Canucks hoping star defenceman Quinn Hughes won’t be out long

Vancouver Canucks' Quinn Hughes, left, is shadowed by Calgary Flames' Sean Monahan. (Jeff McIntosh/CP)

ANAHEIM, Calif. – The one point, the Vancouver Canucks can live without. The one defenceman, Quinn Hughes, they desperately need.

The outstanding 20-year-old rookie, an early candidate for the Calder Trophy, was injured Friday in the first period of a game the streaking Canucks lost 2-1 in overtime against the Anaheim Ducks.

The Canucks dominated the first 35 minutes, outshooting the Ducks 32-10 on Anaheim’s lumpy ice, but still needed a late bank-shot goal from Adam Gaudette to leave with one point in the National Hockey League standings.

But Vancouver could lose several more points over time if Hughes, who appeared to torque his left ankle when he fell on his own while pivoting in the neutral zone, is out for a lengthy period. Fortunately for the Canucks, the initial prognosis is Hughes will be back soon.

The dynamo who co-led NHL rookie scoring with 10 points in 12 games – as a defenceman – will be re-examined Saturday in San Jose and may even play that night against the Sharks when the Canucks end their three-game California tour.

“I don’t think it’s anything too crazy, so that’s good,” veteran centre Brandon Sutter said of the injury. “We just keep going. Anytime someone goes down, everyone’s just worried about their next shift. We don’t dwell on it too much. Hopefully it’s something pretty small and we’ll see him real soon here.”

“It’s obviously something you never want to see. . . especially your defensive partner,” Chris Tanev, who is Hughes’s defence partner, told reporters. “He’s been so good for us throughout the first 11 or 12 games. Hopefully, it’s nothing too serious. It sort of looked like he toe-picked or caught an edge or something. But like I said, hopefully it’s nothing serious and he’s back sooner rather than later.”

Why the concern about a rookie with 18 games of total NHL experience?

It’s not hyperbole to say the Canucks have never had a defenceman as dynamic as Hughes, who has played in Vancouver’s top-four since the season began and went into Friday’s game averaging 20:20 of ice time, second among all NHL freshman.

He has been a catalyst in the Canucks’ surging power play and the 8-1-1 tear the team carried into Anaheim. The Canucks control 55.6 per cent of even-strength shot attempts when Hughes is on the ice.

“He’s super skilled,” Tanev said. “He’s a tremendous player. He skates, he moves the puck, he’s quarterbacking the power play. As I said, it’s a big loss and hopefully he’s back soon.”

Hughes played nearly half of the first 15 minutes before he went down. Skating quickly back towards his zone as the Ducks rushed up ice, Hughes pivoted and appeared to stub his toe. His ankle was jarred and he fell forward on to his knees. Play was stopped and he was able to get up and, with referee Kyle Rehman’s help, limp off the ice and to the Canucks dressing room.

The team soon announced Hughes would not return due to a “lower-body” injury.

His absence was immediately felt on the Canucks’ power play, which pumped in four goals during Vancouver’s 5-3 win Wednesday against the Los Angeles Kings, but went 0-for-5 against the Ducks.

Even before Hughes fell on his own, it looked like the ice at the Honda Center might be poor. Despite getting outshot 19-5 in the opening period, the Ducks scored the only goal shorthanded with the help of a couple of bounces.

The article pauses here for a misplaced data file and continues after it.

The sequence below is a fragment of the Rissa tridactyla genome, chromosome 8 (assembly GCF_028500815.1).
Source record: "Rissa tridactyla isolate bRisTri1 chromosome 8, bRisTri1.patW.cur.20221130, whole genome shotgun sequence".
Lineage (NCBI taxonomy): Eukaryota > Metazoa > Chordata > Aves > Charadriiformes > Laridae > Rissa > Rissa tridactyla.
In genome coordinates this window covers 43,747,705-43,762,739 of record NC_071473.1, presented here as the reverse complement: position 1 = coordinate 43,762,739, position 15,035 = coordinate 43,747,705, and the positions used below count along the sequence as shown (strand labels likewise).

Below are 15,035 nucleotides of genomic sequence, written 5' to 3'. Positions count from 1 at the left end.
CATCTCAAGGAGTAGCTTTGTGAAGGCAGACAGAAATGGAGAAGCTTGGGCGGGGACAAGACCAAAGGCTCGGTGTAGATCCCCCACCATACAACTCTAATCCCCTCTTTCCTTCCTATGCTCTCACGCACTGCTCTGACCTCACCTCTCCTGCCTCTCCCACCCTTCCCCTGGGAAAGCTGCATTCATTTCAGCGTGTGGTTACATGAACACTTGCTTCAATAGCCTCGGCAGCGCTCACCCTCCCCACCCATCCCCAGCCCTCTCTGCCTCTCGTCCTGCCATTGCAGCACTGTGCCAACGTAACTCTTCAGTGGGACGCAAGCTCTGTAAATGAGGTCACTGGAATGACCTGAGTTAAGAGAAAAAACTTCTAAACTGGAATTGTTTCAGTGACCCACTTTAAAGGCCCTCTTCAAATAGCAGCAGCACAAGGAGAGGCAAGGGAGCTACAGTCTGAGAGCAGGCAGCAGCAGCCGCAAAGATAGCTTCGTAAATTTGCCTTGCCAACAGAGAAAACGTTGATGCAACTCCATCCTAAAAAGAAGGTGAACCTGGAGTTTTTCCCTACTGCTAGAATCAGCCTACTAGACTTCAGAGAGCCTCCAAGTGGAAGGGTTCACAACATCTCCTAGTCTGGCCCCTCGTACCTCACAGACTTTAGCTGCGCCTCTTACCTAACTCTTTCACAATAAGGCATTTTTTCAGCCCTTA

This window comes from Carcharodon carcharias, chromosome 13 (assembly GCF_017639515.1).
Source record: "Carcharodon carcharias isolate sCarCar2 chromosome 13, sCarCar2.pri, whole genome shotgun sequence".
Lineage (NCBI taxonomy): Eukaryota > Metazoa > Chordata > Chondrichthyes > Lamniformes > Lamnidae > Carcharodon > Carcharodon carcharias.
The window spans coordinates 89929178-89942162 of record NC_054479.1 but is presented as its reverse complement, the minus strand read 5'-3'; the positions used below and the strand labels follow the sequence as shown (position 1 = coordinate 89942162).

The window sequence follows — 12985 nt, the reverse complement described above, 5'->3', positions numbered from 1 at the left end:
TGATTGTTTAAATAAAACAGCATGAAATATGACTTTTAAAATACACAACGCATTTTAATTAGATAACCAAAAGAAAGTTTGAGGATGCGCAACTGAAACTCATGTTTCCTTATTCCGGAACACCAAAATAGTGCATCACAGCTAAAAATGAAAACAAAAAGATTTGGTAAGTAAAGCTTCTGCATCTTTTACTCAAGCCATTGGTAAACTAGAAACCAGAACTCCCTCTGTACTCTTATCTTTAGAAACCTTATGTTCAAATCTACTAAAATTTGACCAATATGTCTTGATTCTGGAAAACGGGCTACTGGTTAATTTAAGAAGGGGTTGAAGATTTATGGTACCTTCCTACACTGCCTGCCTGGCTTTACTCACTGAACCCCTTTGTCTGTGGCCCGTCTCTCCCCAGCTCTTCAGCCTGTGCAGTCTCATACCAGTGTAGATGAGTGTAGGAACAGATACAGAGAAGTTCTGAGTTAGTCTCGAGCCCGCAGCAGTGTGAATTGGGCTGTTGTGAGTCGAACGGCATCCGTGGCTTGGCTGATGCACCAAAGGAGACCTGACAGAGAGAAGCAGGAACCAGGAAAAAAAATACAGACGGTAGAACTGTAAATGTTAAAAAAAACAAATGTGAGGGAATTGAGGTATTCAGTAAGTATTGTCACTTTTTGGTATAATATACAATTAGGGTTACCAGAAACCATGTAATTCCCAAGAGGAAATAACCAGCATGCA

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Hughes stopped a rush by Rickard Rakell, but the puck tumbled away from the Canuck just inside the Vancouver blue line. With Jakob Silfverberg skating after it, Canucks winger J.T. Miller had an angle to cut off the Duck or collect the puck. He did neither, as the puck hopped past his stick. Suddenly on a breakaway, Silfverberg roofed a forehand over goalie Jacob Markstrom’s left shoulder.

“It was a bit weird, to be honest,” Canucks winger Tanner Pearson, who played five years in Los Angeles, said of the ice conditions. “You’re in California; it’s hot outside. You kind of expect it. It was so-so.”

The Canucks trailed for 40 minutes and 14 seconds before tying it at 13:42 of the third period. For all the pressure and shots Vancouver generated in the first two periods, Gaudette’s goal banked in off the skate of Anaheim defenceman Korbinian Holzer as the Canuck tried to return a pass to Sutter, who had dished it wide on an outnumbered rush.

The Canucks survived a controversial delay of game call against Markstrom late in the third period when the goalie was penalized for coming out of his crease to cover a loose puck as Anaheim forward Max Comtois hovered over him. Tanev made two key blocks on the penalty kill, the second with his butt as he fearlessly slid in front of Silfverberg’s one-timer.

But the Ducks won it at 2:30 of overtime when Markstrom gambled and raced for the puck but was rounded by Ryan Getzlaf, who scored easily on the breakaway.

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“He got the puck and his first touch wasn’t the best,” Markstrom explained. “I thought I had him beat and I didn’t. That’s the read I had. It’s always easy to say now I should have stayed in, but I didn’t. It’s a tough loss when we played such a good game.”

On the late penalty call against him, which appeared to be correct under Rule 63.2, Markstrom said: “I still think it’s really weird. I didn’t get that penalty at all. I don’t agree with it, but also I’m not 100 per cent sure what the rule is, and I think the referees know the rules better than I do.”

Shots finished 40-29 for Vancouver. One that didn’t count as a shot was Elias Pettersson’s wrister off the bar in the final second of regulation time.

The Canucks are 8-1-2 since starting the season with two losses and have outshot opponents in nine straight games.

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